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We have now trained several thousand people in all facets of our profession. We regularly hear stories from our alumni about how they fared after the training or workshop. In it, they share observations, insights and learning points that will be of interest to any moderator.
Faced with a delayed train and undelivered beach balls, Thijs de Lange reacted by not giving up.

Everyone has those days when nothing seems to go smoothly. The work of a moderator is no exception. I recently moderated an afternoon on inclusive education. Upon entering the venue, I noticed right away that the room was laid out wrong. They had put two sets of 50 chairs in two different rooms instead of 100 chairs in one room. I happened to be there before the client and decided to act immediately following a call to her. It would look rather silly if things were still being shifted around as the audience streamed in. I informed the technicians on-site of the bad news so they could straighten things out in time. But this was not the first setback I had to face with the client.

For instance, the client and I had thought that in keeping with the summer temperatures, we would give each participant a beach ball with which they could do a variety of things. The day before the event, I received an email informing me that the balls would be delivered too late. With the gimmick no longer an option, I started brainstorming for alternatives. Fortunately, in collaboration with the client, I came up with some nice alternatives, which allowed me to sleep more peacefully. The following morning, I received the next bit of bad news, which I was already dreading: the international speaker's train was severely delayed, which meant he would arrive late. The client arranged for him to be picked up from Schiphol Airport. The speaker who was to speak after him turned up at the agreed time, allowing me to implement Plan B and reverse their order.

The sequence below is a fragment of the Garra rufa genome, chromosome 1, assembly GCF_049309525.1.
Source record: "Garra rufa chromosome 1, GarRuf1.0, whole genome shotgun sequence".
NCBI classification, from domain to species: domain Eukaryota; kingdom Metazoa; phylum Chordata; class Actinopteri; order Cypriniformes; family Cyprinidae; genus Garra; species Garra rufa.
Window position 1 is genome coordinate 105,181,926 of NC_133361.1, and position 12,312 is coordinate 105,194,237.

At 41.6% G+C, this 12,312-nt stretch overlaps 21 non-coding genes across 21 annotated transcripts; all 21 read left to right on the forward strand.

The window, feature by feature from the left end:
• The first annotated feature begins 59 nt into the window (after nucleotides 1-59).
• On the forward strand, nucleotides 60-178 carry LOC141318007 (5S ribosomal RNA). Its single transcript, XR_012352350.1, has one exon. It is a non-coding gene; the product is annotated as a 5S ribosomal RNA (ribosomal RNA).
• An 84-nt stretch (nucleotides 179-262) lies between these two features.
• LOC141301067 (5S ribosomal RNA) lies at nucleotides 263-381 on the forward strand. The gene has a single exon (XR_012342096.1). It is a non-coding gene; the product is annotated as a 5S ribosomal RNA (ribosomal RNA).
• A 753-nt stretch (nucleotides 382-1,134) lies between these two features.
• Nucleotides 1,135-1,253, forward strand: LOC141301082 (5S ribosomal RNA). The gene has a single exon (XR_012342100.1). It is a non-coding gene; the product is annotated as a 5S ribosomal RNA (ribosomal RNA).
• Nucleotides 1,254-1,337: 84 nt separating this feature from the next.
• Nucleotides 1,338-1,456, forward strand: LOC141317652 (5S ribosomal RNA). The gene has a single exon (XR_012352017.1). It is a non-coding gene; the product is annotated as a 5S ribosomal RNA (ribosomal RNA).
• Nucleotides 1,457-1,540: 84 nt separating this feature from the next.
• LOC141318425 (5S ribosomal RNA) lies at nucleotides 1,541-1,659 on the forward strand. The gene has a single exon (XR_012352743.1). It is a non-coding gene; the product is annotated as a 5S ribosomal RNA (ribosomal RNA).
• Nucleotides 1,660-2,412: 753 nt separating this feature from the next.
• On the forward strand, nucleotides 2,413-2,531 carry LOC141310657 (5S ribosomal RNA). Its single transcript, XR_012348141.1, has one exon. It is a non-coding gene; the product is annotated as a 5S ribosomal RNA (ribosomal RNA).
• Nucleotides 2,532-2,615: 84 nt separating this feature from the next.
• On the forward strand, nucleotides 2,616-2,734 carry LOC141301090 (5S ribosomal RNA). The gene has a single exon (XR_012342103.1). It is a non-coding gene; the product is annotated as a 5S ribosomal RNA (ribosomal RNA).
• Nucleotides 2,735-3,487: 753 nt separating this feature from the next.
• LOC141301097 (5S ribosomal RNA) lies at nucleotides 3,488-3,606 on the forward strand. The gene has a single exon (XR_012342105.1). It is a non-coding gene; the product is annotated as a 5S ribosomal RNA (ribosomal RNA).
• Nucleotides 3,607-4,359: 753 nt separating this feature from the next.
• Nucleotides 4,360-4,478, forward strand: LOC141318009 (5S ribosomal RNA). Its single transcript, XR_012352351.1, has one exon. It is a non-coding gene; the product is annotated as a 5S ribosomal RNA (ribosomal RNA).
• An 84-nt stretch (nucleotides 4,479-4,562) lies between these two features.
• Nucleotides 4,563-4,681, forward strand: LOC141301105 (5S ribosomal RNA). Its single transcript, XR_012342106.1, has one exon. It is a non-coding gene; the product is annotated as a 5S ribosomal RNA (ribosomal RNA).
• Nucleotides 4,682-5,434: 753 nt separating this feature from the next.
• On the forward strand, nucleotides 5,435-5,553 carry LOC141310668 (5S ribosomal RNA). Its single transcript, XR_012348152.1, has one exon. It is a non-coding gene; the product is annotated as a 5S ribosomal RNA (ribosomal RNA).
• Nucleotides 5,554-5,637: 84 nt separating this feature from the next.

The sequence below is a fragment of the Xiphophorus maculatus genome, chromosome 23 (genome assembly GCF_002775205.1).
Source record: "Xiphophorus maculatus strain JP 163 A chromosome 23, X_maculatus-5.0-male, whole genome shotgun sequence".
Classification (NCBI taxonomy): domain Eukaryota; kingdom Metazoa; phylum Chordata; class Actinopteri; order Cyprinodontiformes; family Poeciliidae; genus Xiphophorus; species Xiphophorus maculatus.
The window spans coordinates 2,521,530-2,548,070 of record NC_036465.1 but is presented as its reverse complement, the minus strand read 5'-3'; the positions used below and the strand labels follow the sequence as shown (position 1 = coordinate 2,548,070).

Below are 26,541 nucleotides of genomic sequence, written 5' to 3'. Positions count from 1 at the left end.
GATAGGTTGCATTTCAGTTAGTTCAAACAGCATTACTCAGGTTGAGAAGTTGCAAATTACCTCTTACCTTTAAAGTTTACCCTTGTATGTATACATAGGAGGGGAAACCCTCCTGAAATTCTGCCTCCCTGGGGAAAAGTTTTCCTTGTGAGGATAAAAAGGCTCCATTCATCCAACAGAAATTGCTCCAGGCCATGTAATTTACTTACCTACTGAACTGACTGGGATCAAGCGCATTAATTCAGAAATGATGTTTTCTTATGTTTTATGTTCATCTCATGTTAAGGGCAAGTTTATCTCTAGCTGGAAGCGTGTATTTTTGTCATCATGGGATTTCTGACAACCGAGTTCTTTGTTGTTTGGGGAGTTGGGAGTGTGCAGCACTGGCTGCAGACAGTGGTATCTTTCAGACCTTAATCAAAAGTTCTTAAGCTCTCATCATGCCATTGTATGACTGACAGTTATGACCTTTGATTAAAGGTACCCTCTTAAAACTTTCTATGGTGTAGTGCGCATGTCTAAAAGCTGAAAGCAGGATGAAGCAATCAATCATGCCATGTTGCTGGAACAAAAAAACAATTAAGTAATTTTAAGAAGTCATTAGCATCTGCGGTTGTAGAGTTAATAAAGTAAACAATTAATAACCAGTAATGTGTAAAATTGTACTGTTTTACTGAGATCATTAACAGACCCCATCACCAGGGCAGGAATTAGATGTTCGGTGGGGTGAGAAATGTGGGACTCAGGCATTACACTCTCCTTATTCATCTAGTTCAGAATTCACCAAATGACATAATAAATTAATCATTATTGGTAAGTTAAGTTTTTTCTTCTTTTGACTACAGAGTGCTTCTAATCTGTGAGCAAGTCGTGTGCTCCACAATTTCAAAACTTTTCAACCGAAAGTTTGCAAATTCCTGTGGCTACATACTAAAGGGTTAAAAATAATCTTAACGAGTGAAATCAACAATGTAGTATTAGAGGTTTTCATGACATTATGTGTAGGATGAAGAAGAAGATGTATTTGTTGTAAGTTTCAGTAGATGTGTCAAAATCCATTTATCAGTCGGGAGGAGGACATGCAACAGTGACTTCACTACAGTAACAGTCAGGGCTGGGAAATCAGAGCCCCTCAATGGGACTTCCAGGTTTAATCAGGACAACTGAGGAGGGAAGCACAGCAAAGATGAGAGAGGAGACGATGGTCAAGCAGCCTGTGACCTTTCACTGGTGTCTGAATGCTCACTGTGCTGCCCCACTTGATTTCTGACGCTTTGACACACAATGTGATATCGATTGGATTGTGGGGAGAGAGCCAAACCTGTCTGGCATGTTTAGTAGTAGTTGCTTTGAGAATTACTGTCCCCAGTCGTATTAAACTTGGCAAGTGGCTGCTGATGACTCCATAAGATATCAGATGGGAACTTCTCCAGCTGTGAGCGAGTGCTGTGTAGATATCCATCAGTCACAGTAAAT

So far, so good. We could finally start. I walked around just before the start to check some last things. But then, five minutes before showtime, the technician was nowhere to be seen. How was it possible?! I went looking for him and it turned out he was overseeing downstairs somewhere else entirely. Seemingly relaxed, he came upstairs. He then proceeded to set very different priorities. He insisted on miking up the speaker first before he turned on my microphone, so that I could already start the introduction. I was eaten up with nerves inside; starting with a five-minute delay felt like a 1-0 deficit. In hindsight, it was not a disaster; as it turned out, I actually needed less time for the introduction than we had budgeted for it.

All this just goes to show that as a moderator, you have to stay very alert and be able to improvise. In addition, the takeaways from the workshops I attended with Masters in Moderation means that I am no longer so easily alarmed if a speaker drops out unexpectedly; you can get the room talk to each other and something sensible will always come out of it. My years of stage experience gave me the flexibility to be able to open the meeting seconds after being in conflict with the technician as if nothing is the matter. The meeting itself was ultimately a great success. Afterwards, I received a nice compliment from the beaming client: “You promised and you delivered.” I went home with a big smile on my face. I can do it!

Thijs de Lange

Picture: Timon Studler on Unsplash

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